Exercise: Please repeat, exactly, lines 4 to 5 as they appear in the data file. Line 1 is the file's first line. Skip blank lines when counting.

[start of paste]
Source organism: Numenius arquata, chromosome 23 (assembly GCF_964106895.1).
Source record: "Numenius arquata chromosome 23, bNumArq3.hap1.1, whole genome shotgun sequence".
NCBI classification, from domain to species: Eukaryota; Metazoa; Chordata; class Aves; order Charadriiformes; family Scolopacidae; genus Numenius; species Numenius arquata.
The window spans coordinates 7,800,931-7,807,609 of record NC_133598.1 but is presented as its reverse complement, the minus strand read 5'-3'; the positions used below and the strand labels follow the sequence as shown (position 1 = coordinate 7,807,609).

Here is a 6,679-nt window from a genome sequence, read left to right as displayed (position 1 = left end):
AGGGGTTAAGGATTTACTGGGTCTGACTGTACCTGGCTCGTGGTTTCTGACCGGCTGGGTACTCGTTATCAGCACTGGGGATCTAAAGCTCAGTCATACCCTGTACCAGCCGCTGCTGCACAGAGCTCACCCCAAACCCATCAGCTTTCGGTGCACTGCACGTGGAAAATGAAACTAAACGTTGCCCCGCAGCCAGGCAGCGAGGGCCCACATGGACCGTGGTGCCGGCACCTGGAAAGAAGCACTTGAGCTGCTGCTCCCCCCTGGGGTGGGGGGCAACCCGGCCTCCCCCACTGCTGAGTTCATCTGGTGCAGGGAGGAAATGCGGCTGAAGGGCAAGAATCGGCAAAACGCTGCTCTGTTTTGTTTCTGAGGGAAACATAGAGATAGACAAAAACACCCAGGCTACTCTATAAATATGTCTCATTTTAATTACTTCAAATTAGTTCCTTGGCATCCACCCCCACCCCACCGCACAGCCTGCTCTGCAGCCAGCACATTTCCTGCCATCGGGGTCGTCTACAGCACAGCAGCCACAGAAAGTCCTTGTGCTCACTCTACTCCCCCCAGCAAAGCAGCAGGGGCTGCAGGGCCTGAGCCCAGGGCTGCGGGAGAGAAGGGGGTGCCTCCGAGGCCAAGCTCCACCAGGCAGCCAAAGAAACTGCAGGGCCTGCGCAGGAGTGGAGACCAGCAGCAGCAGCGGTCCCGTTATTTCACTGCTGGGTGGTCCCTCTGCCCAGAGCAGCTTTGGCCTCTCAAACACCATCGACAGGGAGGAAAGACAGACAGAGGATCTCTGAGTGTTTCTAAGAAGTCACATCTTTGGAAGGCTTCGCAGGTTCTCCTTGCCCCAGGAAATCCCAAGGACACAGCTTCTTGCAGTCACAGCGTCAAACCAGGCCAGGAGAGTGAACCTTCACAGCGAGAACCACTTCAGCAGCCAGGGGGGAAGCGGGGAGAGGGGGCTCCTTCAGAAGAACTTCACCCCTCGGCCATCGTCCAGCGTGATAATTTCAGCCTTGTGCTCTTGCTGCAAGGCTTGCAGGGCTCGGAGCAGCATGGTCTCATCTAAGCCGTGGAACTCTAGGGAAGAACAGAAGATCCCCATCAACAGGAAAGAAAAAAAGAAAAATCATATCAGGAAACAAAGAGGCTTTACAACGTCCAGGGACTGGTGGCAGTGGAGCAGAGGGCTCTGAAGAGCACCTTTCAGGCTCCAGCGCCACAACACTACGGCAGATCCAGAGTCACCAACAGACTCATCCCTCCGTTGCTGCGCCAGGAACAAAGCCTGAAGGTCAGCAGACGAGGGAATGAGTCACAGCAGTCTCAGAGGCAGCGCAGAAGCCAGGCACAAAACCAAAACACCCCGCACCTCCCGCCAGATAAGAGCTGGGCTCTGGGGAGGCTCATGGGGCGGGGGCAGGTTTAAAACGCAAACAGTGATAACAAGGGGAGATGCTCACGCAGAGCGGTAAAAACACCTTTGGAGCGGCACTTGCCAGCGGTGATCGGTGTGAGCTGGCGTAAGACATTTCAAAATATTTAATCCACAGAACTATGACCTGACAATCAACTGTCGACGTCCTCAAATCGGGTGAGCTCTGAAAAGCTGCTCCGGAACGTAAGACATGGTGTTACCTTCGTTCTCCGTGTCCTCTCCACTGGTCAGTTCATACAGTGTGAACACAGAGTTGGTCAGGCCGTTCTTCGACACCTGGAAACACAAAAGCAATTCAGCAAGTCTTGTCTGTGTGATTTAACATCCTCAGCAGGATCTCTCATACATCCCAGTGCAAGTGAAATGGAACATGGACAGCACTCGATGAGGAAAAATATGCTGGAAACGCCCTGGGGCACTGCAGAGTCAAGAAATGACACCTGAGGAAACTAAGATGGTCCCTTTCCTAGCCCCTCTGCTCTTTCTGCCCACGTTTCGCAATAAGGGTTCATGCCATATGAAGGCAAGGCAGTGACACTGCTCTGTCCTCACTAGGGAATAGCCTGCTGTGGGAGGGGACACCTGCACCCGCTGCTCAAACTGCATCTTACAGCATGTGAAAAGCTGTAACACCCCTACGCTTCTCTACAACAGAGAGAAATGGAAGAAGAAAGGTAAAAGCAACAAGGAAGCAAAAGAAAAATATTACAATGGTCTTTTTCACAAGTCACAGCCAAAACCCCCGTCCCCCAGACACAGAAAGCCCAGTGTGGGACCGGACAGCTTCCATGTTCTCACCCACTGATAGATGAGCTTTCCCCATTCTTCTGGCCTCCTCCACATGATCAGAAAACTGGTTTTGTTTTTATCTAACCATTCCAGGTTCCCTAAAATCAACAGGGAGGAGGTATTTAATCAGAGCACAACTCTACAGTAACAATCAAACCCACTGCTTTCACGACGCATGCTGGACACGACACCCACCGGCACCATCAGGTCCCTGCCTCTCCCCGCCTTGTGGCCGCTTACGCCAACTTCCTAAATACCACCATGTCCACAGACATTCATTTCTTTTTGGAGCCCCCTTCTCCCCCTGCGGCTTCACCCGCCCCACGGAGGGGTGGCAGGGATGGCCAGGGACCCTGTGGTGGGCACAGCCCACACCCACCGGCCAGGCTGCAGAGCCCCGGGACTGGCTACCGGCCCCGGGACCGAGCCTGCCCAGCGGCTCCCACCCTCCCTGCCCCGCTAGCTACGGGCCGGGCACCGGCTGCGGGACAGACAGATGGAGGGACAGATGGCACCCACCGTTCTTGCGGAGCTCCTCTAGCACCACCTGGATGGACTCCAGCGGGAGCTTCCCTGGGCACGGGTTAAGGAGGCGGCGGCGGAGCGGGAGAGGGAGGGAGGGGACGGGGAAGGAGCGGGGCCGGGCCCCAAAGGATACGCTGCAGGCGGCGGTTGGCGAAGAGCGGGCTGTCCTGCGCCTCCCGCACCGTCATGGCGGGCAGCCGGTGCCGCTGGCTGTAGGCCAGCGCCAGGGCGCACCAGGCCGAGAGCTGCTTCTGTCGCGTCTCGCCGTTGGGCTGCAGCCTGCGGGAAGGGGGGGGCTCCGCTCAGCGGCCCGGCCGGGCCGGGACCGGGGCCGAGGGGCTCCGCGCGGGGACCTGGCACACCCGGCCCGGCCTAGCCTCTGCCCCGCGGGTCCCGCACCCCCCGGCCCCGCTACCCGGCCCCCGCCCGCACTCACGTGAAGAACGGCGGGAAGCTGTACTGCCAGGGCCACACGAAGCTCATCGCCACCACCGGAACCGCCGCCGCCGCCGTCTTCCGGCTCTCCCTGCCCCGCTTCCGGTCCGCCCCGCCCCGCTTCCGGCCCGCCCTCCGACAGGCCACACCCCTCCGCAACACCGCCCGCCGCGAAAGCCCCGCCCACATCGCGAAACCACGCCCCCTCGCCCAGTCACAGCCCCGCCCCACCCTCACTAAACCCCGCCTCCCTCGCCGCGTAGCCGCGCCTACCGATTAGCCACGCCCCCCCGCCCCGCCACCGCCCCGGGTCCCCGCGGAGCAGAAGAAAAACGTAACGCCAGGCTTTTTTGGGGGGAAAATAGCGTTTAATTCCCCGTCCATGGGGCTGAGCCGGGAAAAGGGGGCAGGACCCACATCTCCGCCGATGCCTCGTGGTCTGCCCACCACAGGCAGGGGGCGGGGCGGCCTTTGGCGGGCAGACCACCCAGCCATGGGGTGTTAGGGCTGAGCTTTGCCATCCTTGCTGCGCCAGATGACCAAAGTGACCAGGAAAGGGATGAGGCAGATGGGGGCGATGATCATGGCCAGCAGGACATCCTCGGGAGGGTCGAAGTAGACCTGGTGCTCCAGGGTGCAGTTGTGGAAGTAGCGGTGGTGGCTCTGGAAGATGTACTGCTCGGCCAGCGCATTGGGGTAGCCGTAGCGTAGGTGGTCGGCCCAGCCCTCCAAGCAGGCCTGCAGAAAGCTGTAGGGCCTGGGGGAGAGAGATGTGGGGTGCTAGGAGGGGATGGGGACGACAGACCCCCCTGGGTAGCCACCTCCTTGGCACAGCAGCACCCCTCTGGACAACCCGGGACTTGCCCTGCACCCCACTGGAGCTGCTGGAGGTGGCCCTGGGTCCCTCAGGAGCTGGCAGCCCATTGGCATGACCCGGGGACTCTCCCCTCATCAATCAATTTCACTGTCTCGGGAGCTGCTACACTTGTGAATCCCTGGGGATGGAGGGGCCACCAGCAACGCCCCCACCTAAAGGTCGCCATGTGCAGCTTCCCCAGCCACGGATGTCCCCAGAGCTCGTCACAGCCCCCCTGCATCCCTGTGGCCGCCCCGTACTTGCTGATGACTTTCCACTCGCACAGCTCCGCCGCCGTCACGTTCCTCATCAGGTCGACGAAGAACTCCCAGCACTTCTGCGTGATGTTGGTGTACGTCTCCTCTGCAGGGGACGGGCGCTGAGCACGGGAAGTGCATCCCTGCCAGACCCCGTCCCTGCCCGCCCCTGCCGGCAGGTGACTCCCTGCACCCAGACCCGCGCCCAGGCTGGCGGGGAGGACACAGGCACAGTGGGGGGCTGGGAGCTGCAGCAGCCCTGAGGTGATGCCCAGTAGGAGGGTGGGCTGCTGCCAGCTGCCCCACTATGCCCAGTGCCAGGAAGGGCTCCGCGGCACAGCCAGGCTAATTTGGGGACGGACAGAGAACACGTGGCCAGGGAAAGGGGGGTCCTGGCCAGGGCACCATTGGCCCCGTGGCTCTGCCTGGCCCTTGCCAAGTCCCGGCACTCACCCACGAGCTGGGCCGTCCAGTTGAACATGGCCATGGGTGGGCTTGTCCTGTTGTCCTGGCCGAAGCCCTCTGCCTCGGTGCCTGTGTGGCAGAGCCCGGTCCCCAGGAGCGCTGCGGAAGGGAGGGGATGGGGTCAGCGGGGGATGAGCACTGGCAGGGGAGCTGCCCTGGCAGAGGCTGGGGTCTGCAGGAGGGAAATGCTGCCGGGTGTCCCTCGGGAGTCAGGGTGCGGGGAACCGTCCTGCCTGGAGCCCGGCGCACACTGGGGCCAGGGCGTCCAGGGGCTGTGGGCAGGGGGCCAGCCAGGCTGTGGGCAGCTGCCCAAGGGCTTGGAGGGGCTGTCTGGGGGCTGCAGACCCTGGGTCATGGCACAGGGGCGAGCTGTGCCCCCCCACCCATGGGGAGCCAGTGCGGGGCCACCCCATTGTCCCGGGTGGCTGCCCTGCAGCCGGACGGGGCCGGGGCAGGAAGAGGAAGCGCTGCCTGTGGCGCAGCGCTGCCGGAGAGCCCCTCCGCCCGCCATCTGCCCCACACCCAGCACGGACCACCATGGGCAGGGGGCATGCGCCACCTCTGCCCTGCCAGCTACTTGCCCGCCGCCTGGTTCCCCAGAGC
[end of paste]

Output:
The window spans coordinates 7,800,931-7,807,609 of record NC_133598.1 but is presented as its reverse complement, the minus strand read 5'-3'; the positions used below and the strand labels follow the sequence as shown (position 1 = coordinate 7,807,609).

Here is a 6,679-nt window from a genome sequence, read left to right as displayed (position 1 = left end):